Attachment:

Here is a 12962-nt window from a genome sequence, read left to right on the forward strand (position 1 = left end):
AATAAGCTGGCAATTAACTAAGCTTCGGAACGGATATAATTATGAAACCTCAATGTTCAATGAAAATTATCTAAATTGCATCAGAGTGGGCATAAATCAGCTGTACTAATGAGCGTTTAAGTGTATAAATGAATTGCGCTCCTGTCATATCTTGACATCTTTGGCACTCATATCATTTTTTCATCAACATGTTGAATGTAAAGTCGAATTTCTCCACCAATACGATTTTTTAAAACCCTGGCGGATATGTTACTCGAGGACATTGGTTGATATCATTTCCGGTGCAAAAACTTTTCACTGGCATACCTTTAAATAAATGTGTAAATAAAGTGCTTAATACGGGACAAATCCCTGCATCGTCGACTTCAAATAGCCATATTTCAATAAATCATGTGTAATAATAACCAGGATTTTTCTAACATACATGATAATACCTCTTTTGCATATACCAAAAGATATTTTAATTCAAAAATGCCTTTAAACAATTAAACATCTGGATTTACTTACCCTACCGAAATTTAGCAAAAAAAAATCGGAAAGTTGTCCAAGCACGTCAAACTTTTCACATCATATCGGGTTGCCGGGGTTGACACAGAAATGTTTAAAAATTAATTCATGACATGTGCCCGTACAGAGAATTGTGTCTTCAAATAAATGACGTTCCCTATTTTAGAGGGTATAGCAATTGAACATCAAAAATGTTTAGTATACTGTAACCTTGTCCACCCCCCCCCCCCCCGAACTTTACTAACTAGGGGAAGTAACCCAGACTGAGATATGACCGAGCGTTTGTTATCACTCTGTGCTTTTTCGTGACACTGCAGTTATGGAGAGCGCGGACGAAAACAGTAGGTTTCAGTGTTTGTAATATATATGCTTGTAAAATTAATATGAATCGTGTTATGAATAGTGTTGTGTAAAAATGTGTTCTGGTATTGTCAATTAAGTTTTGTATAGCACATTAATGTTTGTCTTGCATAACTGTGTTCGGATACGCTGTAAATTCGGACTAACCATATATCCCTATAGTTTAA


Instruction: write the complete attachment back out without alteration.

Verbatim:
Here is a 12962-nt window from a genome sequence, read left to right on the forward strand (position 1 = left end):
AATAAGCTGGCAATTAACTAAGCTTCGGAACGGATATAATTATGAAACCTCAATGTTCAATGAAAATTATCTAAATTGCATCAGAGTGGGCATAAATCAGCTGTACTAATGAGCGTTTAAGTGTATAAATGAATTGCGCTCCTGTCATATCTTGACATCTTTGGCACTCATATCATTTTTTCATCAACATGTTGAATGTAAAGTCGAATTTCTCCACCAATACGATTTTTTAAAACCCTGGCGGATATGTTACTCGAGGACATTGGTTGATATCATTTCCGGTGCAAAAACTTTTCACTGGCATACCTTTAAATAAATGTGTAAATAAAGTGCTTAATACGGGACAAATCCCTGCATCGTCGACTTCAAATAGCCATATTTCAATAAATCATGTGTAATAATAACCAGGATTTTTCTAACATACATGATAATACCTCTTTTGCATATACCAAAAGATATTTTAATTCAAAAATGCCTTTAAACAATTAAACATCTGGATTTACTTACCCTACCGAAATTTAGCAAAAAAAAATCGGAAAGTTGTCCAAGCACGTCAAACTTTTCACATCATATCGGGTTGCCGGGGTTGACACAGAAATGTTTAAAAATTAATTCATGACATGTGCCCGTACAGAGAATTGTGTCTTCAAATAAATGACGTTCCCTATTTTAGAGGGTATAGCAATTGAACATCAAAAATGTTTAGTATACTGTAACCTTGTCCACCCCCCCCCCCCCCGAACTTTACTAACTAGGGGAAGTAACCCAGACTGAGATATGACCGAGCGTTTGTTATCACTCTGTGCTTTTTCGTGACACTGCAGTTATGGAGAGCGCGGACGAAAACAGTAGGTTTCAGTGTTTGTAATATATATGCTTGTAAAATTAATATGAATCGTGTTATGAATAGTGTTGTGTAAAAATGTGTTCTGGTATTGTCAATTAAGTTTTGTATAGCACATTAATGTTTGTCTTGCATAACTGTGTTCGGATACGCTGTAAATTCGGACTAACCATATATCCCTATAGTTTAA